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Wall Of Gum

I’ve just learned that chewing gum is against the law in Singapore. No wonder my friends who lived there moved back to Des Moines.

Apparently the law was enacted in 1992 due to ‘incorrect disposal’ of dead gum: citizens stuck it under restaurant tabletops one too many times.

We need no such law in America; we are much more self-disciplined with regard to gum disposal. We have the Wall of Gum.

The city of Seattle is the proud host of the massive Wall, which has ample space for all Americans to deposit their expired Double Bubble in a correct, responsible way.

Understandably, the wall has been pronounced the second most germy tourist attraction in the world (second only to the Blarney Stone) but we go anyway, determined to protect our restaurant tables from that knee-sticking blight that led to Singapore’s Draconian crackdown.

As everyone knows, chewing gum develops muscular jaws and it helps you concentrate. (You’re supposed to chew while taking the  SATs.) If the Singaporians are tired of having weak jaws and not getting into Harvard, they should forward these pictures of the Wall to the people who make gum laws. This senseless deprivation should end; Singapore should build one of these babies and let their citizens get back to gum.

Comments

8 Responses
  1. Joanna says:

    I have a friend who was from Singapore and she told me about the anti-gum rule. At first I thought, ‘What an odd rule’ but the fines on certain offences are quite high to deter such piggish behavior. But you’re right, what’s needed is SELF DISCPINE. Theoretically, that would be wonderful, but practically, the Singapore Gov. might be on the right track, sadly. The human race is getting to be LAZY, and so, in order to keep their citizens on the straight and narrow, the government of Singapore has had to hit its citizens where they live; right in the wallet.

    On the other hand, the WALL OF GUM might be a more…telling statement on the way we incorrectly dispose of gum. Any chance it’ll make people think. We can only hope.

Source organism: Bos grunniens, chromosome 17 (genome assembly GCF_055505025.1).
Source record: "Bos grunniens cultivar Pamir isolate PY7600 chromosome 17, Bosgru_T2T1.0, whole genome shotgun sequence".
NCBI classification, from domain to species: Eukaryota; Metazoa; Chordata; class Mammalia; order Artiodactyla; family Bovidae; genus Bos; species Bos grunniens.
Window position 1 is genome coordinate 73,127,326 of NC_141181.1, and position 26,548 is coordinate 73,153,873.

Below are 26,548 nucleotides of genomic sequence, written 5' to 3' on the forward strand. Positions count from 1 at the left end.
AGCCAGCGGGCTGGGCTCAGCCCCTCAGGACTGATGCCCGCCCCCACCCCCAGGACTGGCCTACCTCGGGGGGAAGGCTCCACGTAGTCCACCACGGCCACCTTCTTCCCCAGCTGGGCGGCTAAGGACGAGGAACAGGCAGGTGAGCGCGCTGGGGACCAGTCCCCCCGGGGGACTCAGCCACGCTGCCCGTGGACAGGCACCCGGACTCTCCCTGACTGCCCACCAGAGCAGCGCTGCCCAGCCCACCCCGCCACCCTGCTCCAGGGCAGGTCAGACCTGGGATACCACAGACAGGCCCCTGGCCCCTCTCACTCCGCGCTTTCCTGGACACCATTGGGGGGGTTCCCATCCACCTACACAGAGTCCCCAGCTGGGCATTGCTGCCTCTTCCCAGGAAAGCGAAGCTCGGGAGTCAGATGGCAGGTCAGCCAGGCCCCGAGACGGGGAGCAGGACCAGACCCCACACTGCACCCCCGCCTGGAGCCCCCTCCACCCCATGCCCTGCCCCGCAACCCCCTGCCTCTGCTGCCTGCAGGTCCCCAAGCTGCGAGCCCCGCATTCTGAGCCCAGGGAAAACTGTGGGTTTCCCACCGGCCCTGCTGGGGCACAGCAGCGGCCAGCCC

2. suzanne says:

    oh yeah? well i enjoy chewing while i drive then rolling down the window as i cruise along and shooting the gum out onto the street with a nice loud “THWAT!”

  3. Robert says:

    I was in Singapore in 1992 and remember vendors selling a t-shirt bearing the legend “Singapore – it’s a Fine city”. It then has illustrations of numerous things you could be fined for. Gum was one of them; urinating in elevators was another. While I’m not sure how much of a problem elevator urination was prior to this law being enacted I’m frankly all for it – imagine being the person stuck in an elevator with some fool who not only relieves himself but adds insult to injury by then sticking his chewing gum on the hand rail or button panel.

  4. Bharat Shah says:

    Dear Jessica,

    If you know Singapore’ history, you will appreciate what they have done. Once upon a time Singapore was as bad as a hell. The river was so dirty, that fish could not survive there because of lack of oxygen. Even a blind man sitting in the bus would know that the river has come, because of the nauseating stench coming therefrom. One man who totally transformed the country is their Minister Mentor Lee Kuan Yew and his Peoples’ Action Party. His autobiography “From Third World to First – A Singapore Story” is worth reading.

  5. Lloyd says:

    Just when you think you’ve heard everything here comes an incredible story like this one, thanks for sharing Jessica.

  6. sandra407 says:

    Hi! I was surfing and found your blog post… nice! I love your blog. :) Cheers! Sandra. R.

  7. […] Seattle it’s a no-brainer. I’m heading straight for the famous Wall of Gum. Minneapolis has a mall the size of Tunisia, which might be fun, and Chicago has two feet of snow and […]

  8. EmbeeofMB says:

    Dear Jessica –

    Looks like you are a traveler . . . looking for Wall of Gum, Jr., aka Bubble Gum Alley . . . come to one of the happiest places, San Luis Obispo, CA. Yes, we have a wall of gum, were one of the first to ban smoking in public buildings, and have plethora of “foodie” restaurants. Still have a formerly-typical downtown where small business owners know each other and sweep the sidewalks before opening their doors. We are surrounded by wineries and close to the beautiful seaside towns of Morro Bay and Avila Beach. We have a SLO Film Festival in March and a Mozart Festival in August. . .let’s not forget a County Fair, as well.
    I think you’d really enjoy a visit to our Bubble Gum Alley . . . tacky surrounded by fun!
    Happy traveling. . .
    Embee of MB

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